What Is HIIT? Trainers Answer FAQs About High Intensity Interval Training
Given how popular HIIT workouts have become in the past couple years, chances are good that you’ve heard about high-intensity interval training and recognize the name.
But if you find yourself wondering, “What is HIIT?” as in, what is an actual HIIT workout like, these pro tips from certified trainers who specialize in teaching the technique will help you crush your first class.
The first thing you should know is that a HIIT workout is designed to push you to your limits. The aim of this type of training is to get you to perform as many reps as possible of each exercise at max effort for a very short period of time, typically 20–30 seconds, rest briefly, and then continue on to the next move with minimal breaks in between. Phew.
Speaking of moves, you can expect a mix of explosive bodyweight drills like burpees or squat jumps, as well as strength endurance exercises like dumbbell thrusters. Bottom line: Prepare to S.W.E.A.T. and keep your heart rate elevated the whole time.
Because of this fast-paced sequencing, “one of the best things about HIIT workouts is that you can do them in a short period of time and get great results,” says Noam Tamir, certified trainer and founder of TS Fitness in New York City. “People tend to gravitate toward HIIT workouts because they burn more calories than steady-state cardio and generate a bigger EPOC, or afterburn effect.” That means you can continue burning extra calories up to 48 hours after your HIIT workout ends.
Another benefit of HIIT, which Steve Uria, certified trainer and founder of the HIIT-based fitness studio Switch Playground, calls the beauty of high-intensity interval training, is that it can help boost your metabolic rate. “You will lose body fat, as well as put on lean muscle,” he explains. That combo can help you burn more calories throughout the day.
Okay, but before you HIIT it, master these basic moves
There are a few standard bodyweight exercises, which Tamir calls primary movements, that both he and Uria say you’ll find in pretty much any HIIT class — the squat, hinge, and pushup.
“The reason that all of these are important is because most of the more complex or more functional movements in a HIIT class are built on these fundamentals,” Uria explains. He suggests scheduling some 1:1 time with a certified trainer who can break them down for you and make sure your form is A+ before signing up for a class.
Speaking of classes, forget about “Going Big” off the bat
Starting small (in terms of class size) is your best bet as a beginner. The benefit of signing up for HIIT workouts where the trainer-to-student ratio is low is that you get more feedback about your form and can ensure you’re doing moves correctly in order to advance faster and not injure yourself.
For example, at Switch, there are several trainers per class so that they can keep an eye on all the clients and give more personal attention while the instructor leads the workout.
But more often than not, there will only be one trainer in the room with you. To ensure you’re not getting lost in the crowd, Tamir has a good tip: “One thing I would also suggest somebody that’s new do is to call the gym or studio and ask them how big their classes are,” he suggests.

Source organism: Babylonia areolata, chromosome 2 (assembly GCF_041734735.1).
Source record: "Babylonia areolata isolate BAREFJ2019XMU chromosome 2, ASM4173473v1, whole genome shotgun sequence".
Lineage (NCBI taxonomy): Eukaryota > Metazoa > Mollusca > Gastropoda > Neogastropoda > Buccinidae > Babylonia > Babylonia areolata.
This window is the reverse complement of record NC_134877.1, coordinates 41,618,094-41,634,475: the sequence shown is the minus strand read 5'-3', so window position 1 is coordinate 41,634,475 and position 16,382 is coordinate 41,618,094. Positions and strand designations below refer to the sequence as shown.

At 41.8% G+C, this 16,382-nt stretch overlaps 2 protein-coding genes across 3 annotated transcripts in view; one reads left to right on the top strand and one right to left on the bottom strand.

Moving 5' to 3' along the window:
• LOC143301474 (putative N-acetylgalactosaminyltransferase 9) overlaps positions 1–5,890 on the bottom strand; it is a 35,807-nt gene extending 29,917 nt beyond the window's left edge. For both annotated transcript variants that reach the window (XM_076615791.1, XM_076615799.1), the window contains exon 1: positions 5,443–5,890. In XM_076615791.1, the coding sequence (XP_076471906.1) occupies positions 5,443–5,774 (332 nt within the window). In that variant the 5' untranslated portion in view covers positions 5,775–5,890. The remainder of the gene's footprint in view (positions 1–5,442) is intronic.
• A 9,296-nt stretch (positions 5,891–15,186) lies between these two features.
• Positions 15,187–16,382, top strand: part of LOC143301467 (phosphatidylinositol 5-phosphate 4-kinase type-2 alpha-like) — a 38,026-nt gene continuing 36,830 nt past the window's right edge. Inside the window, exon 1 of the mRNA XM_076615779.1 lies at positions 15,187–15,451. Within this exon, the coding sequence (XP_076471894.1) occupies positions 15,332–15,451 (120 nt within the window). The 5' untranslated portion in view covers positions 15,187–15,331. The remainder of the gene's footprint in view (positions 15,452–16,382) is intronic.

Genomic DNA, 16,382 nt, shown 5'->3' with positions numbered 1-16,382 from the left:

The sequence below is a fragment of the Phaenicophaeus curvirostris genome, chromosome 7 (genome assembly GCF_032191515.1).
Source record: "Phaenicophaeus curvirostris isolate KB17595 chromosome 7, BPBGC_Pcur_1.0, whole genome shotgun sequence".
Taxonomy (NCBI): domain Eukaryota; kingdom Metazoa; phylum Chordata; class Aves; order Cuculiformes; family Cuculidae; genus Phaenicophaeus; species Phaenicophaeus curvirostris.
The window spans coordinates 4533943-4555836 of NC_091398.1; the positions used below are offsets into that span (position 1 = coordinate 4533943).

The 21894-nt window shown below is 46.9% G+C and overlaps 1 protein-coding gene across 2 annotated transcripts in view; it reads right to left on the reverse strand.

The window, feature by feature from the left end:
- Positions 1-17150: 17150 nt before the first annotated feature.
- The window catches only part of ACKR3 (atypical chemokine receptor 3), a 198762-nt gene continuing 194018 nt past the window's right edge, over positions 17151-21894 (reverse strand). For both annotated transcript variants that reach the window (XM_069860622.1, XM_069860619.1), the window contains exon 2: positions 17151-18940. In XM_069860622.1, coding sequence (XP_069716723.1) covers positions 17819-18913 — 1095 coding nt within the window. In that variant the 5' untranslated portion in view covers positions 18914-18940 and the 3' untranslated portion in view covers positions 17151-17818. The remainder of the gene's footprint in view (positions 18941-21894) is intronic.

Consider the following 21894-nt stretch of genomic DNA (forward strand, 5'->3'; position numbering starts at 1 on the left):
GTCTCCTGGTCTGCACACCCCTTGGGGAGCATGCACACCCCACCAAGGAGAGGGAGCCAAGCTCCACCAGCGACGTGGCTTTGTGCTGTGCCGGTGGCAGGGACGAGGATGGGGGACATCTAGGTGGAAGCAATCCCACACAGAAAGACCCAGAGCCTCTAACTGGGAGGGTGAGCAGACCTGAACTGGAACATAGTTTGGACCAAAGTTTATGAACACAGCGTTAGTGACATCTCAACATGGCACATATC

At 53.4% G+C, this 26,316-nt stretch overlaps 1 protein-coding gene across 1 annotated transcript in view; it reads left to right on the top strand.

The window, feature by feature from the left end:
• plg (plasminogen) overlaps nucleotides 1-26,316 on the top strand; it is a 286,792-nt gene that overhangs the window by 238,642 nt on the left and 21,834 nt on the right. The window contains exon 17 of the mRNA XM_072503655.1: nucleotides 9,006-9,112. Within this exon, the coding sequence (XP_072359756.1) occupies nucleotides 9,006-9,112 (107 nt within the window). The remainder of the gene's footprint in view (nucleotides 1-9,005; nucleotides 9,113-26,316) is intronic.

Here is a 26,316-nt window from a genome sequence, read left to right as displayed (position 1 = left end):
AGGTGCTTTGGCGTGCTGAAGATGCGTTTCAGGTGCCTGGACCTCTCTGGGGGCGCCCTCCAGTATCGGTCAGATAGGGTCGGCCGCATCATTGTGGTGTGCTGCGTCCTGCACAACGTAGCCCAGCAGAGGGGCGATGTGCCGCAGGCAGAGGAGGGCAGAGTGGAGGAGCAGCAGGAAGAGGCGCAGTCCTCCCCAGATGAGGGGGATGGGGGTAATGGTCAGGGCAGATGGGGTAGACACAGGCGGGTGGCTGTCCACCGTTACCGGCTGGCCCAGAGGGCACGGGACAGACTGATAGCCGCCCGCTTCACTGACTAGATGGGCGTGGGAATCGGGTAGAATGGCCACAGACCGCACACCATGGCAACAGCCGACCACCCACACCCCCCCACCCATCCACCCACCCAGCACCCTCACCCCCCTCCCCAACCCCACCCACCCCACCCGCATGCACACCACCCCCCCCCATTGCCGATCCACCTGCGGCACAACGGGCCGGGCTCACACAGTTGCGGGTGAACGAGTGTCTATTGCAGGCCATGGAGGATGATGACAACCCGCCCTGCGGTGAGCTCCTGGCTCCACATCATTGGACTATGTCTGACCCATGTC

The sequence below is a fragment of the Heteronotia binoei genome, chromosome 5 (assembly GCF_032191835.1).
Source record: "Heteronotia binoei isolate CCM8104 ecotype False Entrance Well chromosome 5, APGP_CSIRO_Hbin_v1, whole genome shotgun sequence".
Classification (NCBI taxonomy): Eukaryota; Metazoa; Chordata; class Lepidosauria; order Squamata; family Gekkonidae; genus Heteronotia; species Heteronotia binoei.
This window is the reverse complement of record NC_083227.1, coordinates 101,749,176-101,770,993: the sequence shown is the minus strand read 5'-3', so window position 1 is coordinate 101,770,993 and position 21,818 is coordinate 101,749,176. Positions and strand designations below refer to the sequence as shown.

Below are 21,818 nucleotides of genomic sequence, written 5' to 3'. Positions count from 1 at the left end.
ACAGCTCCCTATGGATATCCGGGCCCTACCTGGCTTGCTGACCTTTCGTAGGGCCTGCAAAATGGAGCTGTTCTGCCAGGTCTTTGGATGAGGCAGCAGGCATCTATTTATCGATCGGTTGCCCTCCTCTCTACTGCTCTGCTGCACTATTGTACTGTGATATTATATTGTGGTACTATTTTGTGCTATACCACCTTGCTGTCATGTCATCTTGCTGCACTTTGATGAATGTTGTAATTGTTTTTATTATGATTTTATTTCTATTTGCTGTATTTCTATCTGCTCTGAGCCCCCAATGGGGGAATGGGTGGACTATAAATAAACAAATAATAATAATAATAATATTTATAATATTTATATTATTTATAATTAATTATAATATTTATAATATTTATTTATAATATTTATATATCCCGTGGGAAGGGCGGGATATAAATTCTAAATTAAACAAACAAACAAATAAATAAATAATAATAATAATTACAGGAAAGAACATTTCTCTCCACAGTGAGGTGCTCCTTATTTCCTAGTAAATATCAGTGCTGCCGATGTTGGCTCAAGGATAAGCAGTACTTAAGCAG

While you have them on the phone, you can also pepper them with a few other questions that can help you prepare for their particular type of HIIT workout. “Ask them what to expect from a HIIT workout with them. Are they, do you do a warm-up? Like what does the warm-up consist of? How long is the actual session? How long is the cooldown?” He also recommends reading reviews. “I really suggest doing that, and also letting the instructor know that you’re new so they can keep an eye out for you.”
READ MORE: What Is LISS Cardio And Should You Try It?
Oh, and don’t be afraid to dial down the intensity initially
This might sound obvious, but it’s worth stating outright because one of the biggest risks with HIIT workouts is injuries sustained from overtraining. “Go at your own pace,” Tamir advises. “This is also if you feel intimidated; don’t try to keep up with others, just focus on you. You can increase the intensity as you get more comfortable with things.”
He says one way to not get caught up in how many burpees the person next to you is doing is by setting in an intention before class. “Ask yourself: ‘What’s the reason why I’m here? To increase my endurance. Because I have a lot of stress and I want to release it. Because I want to lose weight. Just to become a better you.’ Whatever your goal is, think about that.”
Even if you take it slow, prepare to be sore, especially in the beginning
Anyone who’s new to HIIT should familiarise themselves with another acronym: DOMS. It stands for delayed onset muscle soreness. “It can take about 48 hours for your muscles to recover properly after a HIIT workout,” Uria says. That also happens to be about how long he and Tamir both recommend waiting in between HIIT classes when you’re new to the training style.
In between sessions, you can help speed up the recovery process by doing exercises that stretch your muscles and keep your blood flowing. Uria recommends yoga, a favourite of Tamir too. He also suggests low-impact cardio like walking on a treadmill at an incline. Eventually, as you build up the endurance, he says that strength training is a good form of cross-training for HIIT.
This article was originally published on www.womenshealthmag.com